This study was designed to show the magnitude and predictors of ART treatment failure in private health facilities in Addis Ababa, Ethiopia. The ART program is one of the programs provided through public-private partnership (PPP). The PPP enabled 16 private health hospitals (from which two had terminated providing the service) and 9 NGO clinics/health centers in Addis Ababa. PPP is believed to be a scheme to deliver different health care services through a cost effective way reducing a significant burden from the public health sector [1921].

The Private Health Sector Program is a USAID funded project being implemented by Abt Associates Inc. in Ethiopia. It is a pioneer project which is working to ensure PPP in major public health service delivery (TB, HCT, ART, PMTCT, Malaria, Family Planning, and STI). The ART program, through PPP, started in 2009 and is currently being provided in 20 private and NGO health facilities.

Magnitude of treatment failure

The overall treatment failure is found to be 19.8% with incidence rate of 8.46 failures per 1000 person-months. Even though the overall treatment failure, is in line with the magnitude of treatment failures in resource limited settings [2224] and as the sensitivity and specificity of immunologic and clinical failures were discussed to be low [2532], it has to be further accompanied by viral load tests to confirm true treatment failure and to take optimal decision of switching and avoiding misclassification [23, 33].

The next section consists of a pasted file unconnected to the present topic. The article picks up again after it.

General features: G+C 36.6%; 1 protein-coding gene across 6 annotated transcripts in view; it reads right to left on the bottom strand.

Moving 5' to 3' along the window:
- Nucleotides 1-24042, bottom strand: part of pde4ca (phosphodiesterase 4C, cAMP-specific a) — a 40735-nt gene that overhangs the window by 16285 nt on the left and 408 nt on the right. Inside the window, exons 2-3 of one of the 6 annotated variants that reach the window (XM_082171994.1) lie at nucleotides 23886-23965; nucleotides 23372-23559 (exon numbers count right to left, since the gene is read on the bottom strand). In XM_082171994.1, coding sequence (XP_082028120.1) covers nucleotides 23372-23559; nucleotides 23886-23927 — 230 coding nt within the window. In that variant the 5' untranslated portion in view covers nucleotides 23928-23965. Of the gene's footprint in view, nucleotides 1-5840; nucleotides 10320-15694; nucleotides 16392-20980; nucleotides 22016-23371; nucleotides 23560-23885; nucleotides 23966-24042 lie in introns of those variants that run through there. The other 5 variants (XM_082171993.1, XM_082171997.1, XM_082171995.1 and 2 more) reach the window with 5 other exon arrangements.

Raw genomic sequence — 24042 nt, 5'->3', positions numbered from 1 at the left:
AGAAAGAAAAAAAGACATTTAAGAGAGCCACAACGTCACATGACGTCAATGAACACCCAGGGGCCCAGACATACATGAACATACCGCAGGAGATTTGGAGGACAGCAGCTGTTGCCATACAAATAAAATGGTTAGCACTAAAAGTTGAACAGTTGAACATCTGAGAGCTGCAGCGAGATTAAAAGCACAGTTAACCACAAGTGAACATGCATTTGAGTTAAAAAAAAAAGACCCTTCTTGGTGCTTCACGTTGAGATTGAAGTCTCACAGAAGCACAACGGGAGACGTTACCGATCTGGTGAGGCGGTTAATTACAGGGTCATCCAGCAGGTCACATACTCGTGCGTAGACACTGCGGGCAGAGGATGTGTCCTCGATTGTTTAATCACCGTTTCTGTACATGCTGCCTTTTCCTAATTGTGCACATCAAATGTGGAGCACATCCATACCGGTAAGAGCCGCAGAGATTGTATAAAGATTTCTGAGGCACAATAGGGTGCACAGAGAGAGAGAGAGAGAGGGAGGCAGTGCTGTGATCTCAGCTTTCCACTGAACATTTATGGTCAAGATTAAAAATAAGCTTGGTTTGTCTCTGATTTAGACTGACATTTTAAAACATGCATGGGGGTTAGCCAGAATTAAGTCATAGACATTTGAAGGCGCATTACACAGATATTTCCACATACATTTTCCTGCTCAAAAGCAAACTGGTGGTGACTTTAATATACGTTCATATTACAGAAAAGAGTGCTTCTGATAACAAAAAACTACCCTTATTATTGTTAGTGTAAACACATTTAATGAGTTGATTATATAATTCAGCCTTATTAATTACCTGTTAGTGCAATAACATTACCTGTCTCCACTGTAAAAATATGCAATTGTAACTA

Though viral load testing is very limited in low income countries, it has confirmed treatment failure for many of those suspected of failure. From those suspected, 11 patients with viral load tested, seven of them were confirmed as having treatment failure (63.7%). The treatment failure magnitudes computed using all, two or one of the three criteria, alert that there should be cautious and frequent monitoring and evaluation of the ART treatment outcomes by health care providers.